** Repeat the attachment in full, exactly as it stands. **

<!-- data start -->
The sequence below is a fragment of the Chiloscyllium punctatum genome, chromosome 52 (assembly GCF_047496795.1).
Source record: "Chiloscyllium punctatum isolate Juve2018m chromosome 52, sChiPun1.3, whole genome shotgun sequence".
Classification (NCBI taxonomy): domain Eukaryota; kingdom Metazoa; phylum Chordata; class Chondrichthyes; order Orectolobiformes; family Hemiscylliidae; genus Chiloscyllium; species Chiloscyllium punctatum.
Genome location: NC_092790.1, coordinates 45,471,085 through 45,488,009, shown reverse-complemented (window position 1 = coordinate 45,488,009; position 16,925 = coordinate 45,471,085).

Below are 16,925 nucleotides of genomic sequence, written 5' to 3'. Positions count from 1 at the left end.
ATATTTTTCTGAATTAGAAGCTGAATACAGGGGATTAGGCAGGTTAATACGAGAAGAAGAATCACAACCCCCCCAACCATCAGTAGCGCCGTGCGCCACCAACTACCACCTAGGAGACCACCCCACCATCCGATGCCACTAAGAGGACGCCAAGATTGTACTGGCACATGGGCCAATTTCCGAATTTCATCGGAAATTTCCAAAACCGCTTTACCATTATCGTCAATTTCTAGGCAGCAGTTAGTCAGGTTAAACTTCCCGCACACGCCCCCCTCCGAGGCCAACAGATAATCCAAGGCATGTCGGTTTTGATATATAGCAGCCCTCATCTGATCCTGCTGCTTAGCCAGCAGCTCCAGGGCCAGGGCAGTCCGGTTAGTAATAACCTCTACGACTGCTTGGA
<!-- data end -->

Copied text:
The sequence below is a fragment of the Chiloscyllium punctatum genome, chromosome 52 (assembly GCF_047496795.1).
Source record: "Chiloscyllium punctatum isolate Juve2018m chromosome 52, sChiPun1.3, whole genome shotgun sequence".
Classification (NCBI taxonomy): domain Eukaryota; kingdom Metazoa; phylum Chordata; class Chondrichthyes; order Orectolobiformes; family Hemiscylliidae; genus Chiloscyllium; species Chiloscyllium punctatum.
Genome location: NC_092790.1, coordinates 45,471,085 through 45,488,009, shown reverse-complemented (window position 1 = coordinate 45,488,009; position 16,925 = coordinate 45,471,085).

Below are 16,925 nucleotides of genomic sequence, written 5' to 3'. Positions count from 1 at the left end.
ATATTTTTCTGAATTAGAAGCTGAATACAGGGGATTAGGCAGGTTAATACGAGAAGAAGAATCACAACCCCCCCAACCATCAGTAGCGCCGTGCGCCACCAACTACCACCTAGGAGACCACCCCACCATCCGATGCCACTAAGAGGACGCCAAGATTGTACTGGCACATGGGCCAATTTCCGAATTTCATCGGAAATTTCCAAAACCGCTTTACCATTATCGTCAATTTCTAGGCAGCAGTTAGTCAGGTTAAACTTCCCGCACACGCCCCCCTCCGAGGCCAACAGATAATCCAAGGCATGTCGGTTTTGATATATAGCAGCCCTCATCTGATCCTGCTGCTTAGCCAGCAGCTCCAGGGCCAGGGCAGTCCGGTTAGTAATAACCTCTACGACTGCTTGGA